Trad/punk Irish folk duo Ispíní na hÉireann (Tomás Mulligan and Adam J. Holohan) have released their debut album, The Hardworking Men. We asked them the BIG questions . . .

During a trip to Slovakia in 2017, banjo player Adam J. Holohan and guitar player Tomás Mulligan discovered how much they enjoyed playing with each other, shortly after they decided to form a band.

One day, while sitting at the bar of the famous Cobblestone Pub in Smithfield Square Dublin, drinking the strongest accidentally created ale the Four Provinces Brewery had to offer, they decided upon a name; Ispíní na hÉireann, and thus the 'Sausages of Ireland' were born.

"We are Ispíní na hÉireann, the Hardest Working Band in all of the Land," they say. "For those who don’t know yet, that means The Sausages of Ireland, and we’re called so because we are the slippiest, greasiest dogs going."

Speaking about The Hardworking Men, they say, "This album is a combination of original songs and reimagined covers of songs and tunes from the Irish tradition.

"There is subtext, commentary, and method to all of the madness, which we are leaving open to the interpretation of the listener. It is up to you to decide whether or not this is all waffle, or if there is deeper meaning among all this noise.

"All art is open to interpretation, and we are excited to find out how this speaks to you."

Tell us three things about yourself . . .

I come from a musical family, with the instrumental tradition mostly coming from my father's side and the singing and story-telling traditions coming from my mother's side. I am a qualified history and politics teacher at secondary level. I am actually taller than John Francis Flynn, he just insists on standing significantly closer to the camera whenever we have our picture take together.

How would you describe your music?

I think I'd get rinsed out of it if I referred to it as traditional Irish music, however that would be our biggest influence. So, I could describe it as an infusion of trad/punk Irish folk music mixed with a barrel of madness.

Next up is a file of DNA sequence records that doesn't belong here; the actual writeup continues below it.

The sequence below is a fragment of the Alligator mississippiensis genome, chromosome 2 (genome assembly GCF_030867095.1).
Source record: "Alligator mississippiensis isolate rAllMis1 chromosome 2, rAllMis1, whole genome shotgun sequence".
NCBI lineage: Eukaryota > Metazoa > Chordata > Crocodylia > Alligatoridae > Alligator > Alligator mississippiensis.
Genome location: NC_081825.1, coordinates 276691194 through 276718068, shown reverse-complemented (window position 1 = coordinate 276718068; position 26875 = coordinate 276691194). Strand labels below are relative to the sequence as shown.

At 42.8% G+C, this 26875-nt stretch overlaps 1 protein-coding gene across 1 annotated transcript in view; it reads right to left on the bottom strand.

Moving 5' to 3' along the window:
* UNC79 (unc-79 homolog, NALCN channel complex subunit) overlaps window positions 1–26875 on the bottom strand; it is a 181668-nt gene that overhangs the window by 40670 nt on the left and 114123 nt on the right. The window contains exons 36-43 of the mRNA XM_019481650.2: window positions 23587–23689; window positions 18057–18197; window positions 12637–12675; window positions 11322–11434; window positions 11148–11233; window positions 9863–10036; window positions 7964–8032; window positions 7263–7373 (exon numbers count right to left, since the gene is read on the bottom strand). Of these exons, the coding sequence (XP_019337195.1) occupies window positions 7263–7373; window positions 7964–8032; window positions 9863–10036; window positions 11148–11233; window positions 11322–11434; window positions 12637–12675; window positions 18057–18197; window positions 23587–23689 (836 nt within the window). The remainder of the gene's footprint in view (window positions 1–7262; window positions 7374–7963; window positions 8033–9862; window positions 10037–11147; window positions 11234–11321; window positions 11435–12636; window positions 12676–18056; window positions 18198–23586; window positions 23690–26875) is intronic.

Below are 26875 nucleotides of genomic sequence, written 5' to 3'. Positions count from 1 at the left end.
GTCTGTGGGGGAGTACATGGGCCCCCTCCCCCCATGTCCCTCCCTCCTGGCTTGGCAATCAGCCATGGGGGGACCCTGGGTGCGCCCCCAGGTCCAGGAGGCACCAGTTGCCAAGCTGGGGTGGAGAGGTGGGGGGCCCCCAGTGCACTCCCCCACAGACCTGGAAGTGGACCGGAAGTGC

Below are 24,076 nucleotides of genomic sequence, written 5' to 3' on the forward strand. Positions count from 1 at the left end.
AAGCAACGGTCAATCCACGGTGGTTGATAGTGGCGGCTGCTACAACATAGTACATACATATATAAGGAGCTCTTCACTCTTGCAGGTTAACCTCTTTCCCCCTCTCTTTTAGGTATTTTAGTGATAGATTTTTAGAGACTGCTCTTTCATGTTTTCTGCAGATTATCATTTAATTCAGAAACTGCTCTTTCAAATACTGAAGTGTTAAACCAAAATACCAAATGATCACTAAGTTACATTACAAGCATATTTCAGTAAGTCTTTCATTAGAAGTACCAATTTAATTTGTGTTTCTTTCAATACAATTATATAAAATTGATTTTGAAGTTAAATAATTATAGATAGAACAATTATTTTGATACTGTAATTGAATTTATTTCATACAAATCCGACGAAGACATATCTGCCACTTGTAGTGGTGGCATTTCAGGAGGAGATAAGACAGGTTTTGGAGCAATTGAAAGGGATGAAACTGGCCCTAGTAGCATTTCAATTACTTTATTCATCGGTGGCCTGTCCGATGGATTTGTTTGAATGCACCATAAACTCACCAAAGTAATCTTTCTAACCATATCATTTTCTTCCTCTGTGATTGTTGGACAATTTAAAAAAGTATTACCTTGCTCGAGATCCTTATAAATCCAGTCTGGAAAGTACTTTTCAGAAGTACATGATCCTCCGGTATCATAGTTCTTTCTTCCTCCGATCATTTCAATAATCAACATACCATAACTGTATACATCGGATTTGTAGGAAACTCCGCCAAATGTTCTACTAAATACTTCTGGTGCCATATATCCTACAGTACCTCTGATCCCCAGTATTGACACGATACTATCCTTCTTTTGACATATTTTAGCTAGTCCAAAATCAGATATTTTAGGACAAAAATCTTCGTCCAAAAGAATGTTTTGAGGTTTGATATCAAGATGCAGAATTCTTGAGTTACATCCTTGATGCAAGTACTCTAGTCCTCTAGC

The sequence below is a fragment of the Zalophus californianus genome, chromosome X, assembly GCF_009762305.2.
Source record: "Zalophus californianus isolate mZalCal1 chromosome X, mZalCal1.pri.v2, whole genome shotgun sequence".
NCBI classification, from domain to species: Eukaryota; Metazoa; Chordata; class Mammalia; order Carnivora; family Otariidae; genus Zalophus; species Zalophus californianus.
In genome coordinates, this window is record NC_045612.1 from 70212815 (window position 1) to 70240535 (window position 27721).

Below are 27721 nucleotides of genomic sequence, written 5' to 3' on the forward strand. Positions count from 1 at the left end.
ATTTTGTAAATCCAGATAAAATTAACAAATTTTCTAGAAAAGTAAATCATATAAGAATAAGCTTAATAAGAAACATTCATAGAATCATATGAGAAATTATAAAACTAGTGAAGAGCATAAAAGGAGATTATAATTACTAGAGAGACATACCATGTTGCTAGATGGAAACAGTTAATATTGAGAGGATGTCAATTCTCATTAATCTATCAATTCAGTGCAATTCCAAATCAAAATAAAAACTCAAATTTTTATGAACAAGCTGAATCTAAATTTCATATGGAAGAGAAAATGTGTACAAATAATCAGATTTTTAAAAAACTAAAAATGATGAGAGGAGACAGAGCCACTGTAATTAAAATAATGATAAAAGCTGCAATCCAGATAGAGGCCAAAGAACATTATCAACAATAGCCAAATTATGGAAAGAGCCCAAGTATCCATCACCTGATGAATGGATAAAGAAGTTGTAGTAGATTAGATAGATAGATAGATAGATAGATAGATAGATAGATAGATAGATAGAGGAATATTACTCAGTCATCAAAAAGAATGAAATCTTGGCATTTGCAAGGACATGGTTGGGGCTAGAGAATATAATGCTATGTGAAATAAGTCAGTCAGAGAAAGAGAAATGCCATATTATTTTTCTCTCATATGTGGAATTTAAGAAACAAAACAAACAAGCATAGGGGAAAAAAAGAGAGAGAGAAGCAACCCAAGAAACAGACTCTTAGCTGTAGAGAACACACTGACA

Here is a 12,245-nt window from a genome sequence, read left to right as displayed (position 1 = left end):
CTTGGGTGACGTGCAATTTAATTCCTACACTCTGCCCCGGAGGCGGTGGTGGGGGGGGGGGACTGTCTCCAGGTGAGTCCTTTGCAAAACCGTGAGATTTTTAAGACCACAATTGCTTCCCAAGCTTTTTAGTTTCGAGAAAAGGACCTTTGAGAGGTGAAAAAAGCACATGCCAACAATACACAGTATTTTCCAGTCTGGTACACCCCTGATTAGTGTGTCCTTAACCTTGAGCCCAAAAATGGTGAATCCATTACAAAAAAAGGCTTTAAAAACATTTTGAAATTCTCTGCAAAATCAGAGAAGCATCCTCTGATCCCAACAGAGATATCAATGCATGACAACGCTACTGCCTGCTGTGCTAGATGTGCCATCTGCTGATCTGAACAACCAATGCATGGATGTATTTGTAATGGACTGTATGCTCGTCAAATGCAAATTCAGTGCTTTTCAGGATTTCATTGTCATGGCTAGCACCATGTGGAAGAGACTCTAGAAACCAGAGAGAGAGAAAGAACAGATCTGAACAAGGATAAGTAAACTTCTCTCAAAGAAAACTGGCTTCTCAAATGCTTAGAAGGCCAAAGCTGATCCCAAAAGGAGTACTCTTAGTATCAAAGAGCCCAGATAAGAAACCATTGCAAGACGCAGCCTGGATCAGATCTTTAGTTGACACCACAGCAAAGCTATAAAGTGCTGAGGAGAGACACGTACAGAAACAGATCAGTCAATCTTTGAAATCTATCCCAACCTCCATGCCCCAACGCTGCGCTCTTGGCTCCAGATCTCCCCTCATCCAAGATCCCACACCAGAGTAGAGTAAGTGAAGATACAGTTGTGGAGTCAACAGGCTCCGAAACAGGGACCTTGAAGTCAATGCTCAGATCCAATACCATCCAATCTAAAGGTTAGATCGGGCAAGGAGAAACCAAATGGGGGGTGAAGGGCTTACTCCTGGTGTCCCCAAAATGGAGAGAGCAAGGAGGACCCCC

Who are your musical inspirations?

The Dubliners, The Pogues, Pat Goode, Mick O'Grady, Micil Quinn, Sean Tyrell, Christy Moore, Planxty, The Wolfe Tones, Lankum, Sean Garvey, The Deadlians, D'Unbelievables, The Rubberbandits, Steve Earle, Guy Clark, The Scratch, Skipper's Alley, The Len Collective.

What was the first gig you ever went to?

I snuck into the Phoenix Park in 2004 to see the Red Hot Chili Peppers.

What was the first record you ever bought?

With my own money, I bought a bootleg Best of Nirvana album for about €3 in Greece on a school trip in 2003. I think the first album on tape I ever owned was B*Witched when I was eight.

What’s your favourite song right now?

Another Round by The Scratch.

Favourite lyric of all time?

"Sliabh Gullion stands beside you, like a father with his son, and the sun slips off behind you when the harvest day is done" from a song my grandfather Micil Quinn wrote called Cowan Mountain. He wrote it about the mountain he grew up on, it stands beside the tallest mountain in Armagh, Sliabh Gullion, and it’s a line that, whenever it is sang, gives me a sense of him watching over us. I wouldn't be a particularly spiritual person, but it's nice to find that feeling in music.

If you could only listen to one song for the rest of your life, what would it be?

There's a song called Ringing that Bell by Rob Corcoran that Eoghan Ó Ceannabháin does a mighty cover of with his Concertina that I could listen to until the lights go out.

Where can people find your music/more information?

Our song Talk to Joe is available on Bandcamp and on Spotify. Our debut album The Hardworking Men is out on all platforms.